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Distributional Impact of the Great Recession on Industry Unemployment for 1976-2011


  • Yelena Takhtamanova
  • Eva Sierminska


The recession the United States economy entered in December of 2007 is considered to be the most severe downturn the country has experienced since the Great Depression. In this paper we decompose the changes in the unemployment rate by examining worker ows into and out of unemployment during the last four recessions in the United States with a special focus on the industry groups. Since the most recent economic downturn has been triggered by the collapse of the housing market, we are interested in looking at the industries that are most affected by the housing market weakness (such as construction and finance, insurance and real estate). In addition to documenting and comparing industry experiences and industry contributions to the aggregate unemployment rate changes, we attempt to evaluate the relative importance of cyclical and structural forces driving industry-specific unemployment rate changes. This question is of importance to policymakers as cyclical and structural changes call for different policy responses. We use publicly available data from the Current Population Survey (CPS). Three series are necessary to compute the unemployment inow and outow rates by industry: the number of unemployed, the unemployment rate and the number of short-term unemployed (those unemployed for less than 5 weeks). These series for the broadest industry classification are available from BLS, but only from 2000. We obtain data that goes back beyond 2000 and reclassify according the BLS guidelines. Our task is complicated by the change in industry classification of the CPS in 1983 and 2003 and the 1994 re-design of the CPS survey. We extend our data further back and look at a finer disaggregation, which allows us to make comparisons previously not possible. We find that construction, manufacturing and services were the three industries that contributed the most to the aggregate unemployment rate increase during the most recent downturn. However, the burden of unemployment was not evenly distributed across these industries: while the contribution of construction and manufacturing by far exceeded their share in the labor force, the opposite is the case for services. During the recovery, construction and manufacturing are strong "drivers" of the unemployment rate decline, but services are not. In terms of job ows, the dramatic decline in the job finding probability was the main source of the recessionary unemployment rate increase. In particular, the decline in job finding probability in services, manufacturing, construction and wholesale and retail trade were large contributors. It is the lack of strong recovery in job finding probability that seems to be holding unemployment rate from declining more rapidly during the recovery. Services and public administration stand out as sectors that provided relief in the past recoveries, but are not doing so this time around.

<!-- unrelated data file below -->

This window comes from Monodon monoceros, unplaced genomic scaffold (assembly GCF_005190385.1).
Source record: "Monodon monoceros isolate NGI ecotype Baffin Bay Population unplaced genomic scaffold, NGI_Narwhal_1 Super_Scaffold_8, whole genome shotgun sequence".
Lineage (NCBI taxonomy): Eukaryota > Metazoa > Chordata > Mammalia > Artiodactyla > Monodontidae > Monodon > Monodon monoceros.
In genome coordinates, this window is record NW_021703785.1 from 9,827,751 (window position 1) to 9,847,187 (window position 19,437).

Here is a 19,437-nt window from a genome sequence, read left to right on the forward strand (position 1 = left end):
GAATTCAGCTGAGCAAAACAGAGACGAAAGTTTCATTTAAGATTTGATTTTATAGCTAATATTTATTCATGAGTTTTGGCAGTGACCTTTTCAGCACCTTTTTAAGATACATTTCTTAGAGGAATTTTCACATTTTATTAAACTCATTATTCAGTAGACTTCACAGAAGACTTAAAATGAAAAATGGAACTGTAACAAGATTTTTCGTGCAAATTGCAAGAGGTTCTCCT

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  • Yelena Takhtamanova & Eva Sierminska, 2012. "Distributional Impact of the Great Recession on Industry Unemployment for 1976-2011," Discussion Papers of DIW Berlin 1233, DIW Berlin, German Institute for Economic Research.
  • Handle: RePEc:diw:diwwpp:dp1233

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    References listed on IDEAS

    1. Gary Solon & Ryan Michaels & Michael W. L. Elsby, 2009. "The Ins and Outs of Cyclical Unemployment," American Economic Journal: Macroeconomics, American Economic Association, vol. 1(1), pages 84-110, January.
    2. Abraham, Katharine G & Katz, Lawrence F, 1986. "Cyclical Unemployment: Sectoral Shifts or Aggregate Disturbances?," Journal of Political Economy, University of Chicago Press, vol. 94(3), pages 507-522, June.
    3. Michael W. L. Elsby & Bart Hobijn & Aysegul Sahin, 2010. "The Labor Market in the Great Recession," Brookings Papers on Economic Activity, Economic Studies Program, The Brookings Institution, vol. 41(1 (Spring), pages 1-69.
    4. Eva Sierminska & Yelena Takhtamanova, 2011. "Job Flows, Demographics, and the Great Recession," Research in Labor Economics, in: Herwig Immervoll & Andreas Peichl & Konstantinos Tatsiramos (ed.),Who Loses in the Downturn? Economic Crisis, Employment and Income Distribution, volume 32, pages 115-154, Emerald Publishing Ltd.
    5. Ellen R. Rissman, 2009. "Employment growth: cyclical movements or structural change?," Economic Perspectives, Federal Reserve Bank of Chicago, vol. 33(Q IV), pages 40-57.
    6. Solomon W. Polachek & Konstantinos Tatsiramos (ed.), 2011. "Research in Labor Economics," Research in Labor Economics, Emerald Publishing Ltd, volume 33, number rlec.2011.33, April.
    7. Katherine Kuang & Robert G. Valletta, 2010. "Is structural unemployment on the rise?," FRBSF Economic Letter, Federal Reserve Bank of San Francisco, issue nov8.
    8. Robert Shimer, 2012. "Reassessing the Ins and Outs of Unemployment," Review of Economic Dynamics, Elsevier for the Society for Economic Dynamics, vol. 15(2), pages 127-148, April.
    9. Robert Shimer, 2005. "The cyclicality of hires, separations, and job-to-job transitions," Review, Federal Reserve Bank of St. Louis, vol. 87(Jul), pages 493-508.
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    More about this item


    Unemployment; Worker Flows; Job Finding Rate; Separation Rate; Industry; Occupation;

    JEL classification:

    • J1 - Labor and Demographic Economics - - Demographic Economics
    • J6 - Labor and Demographic Economics - - Mobility, Unemployment, Vacancies, and Immigrant Workers

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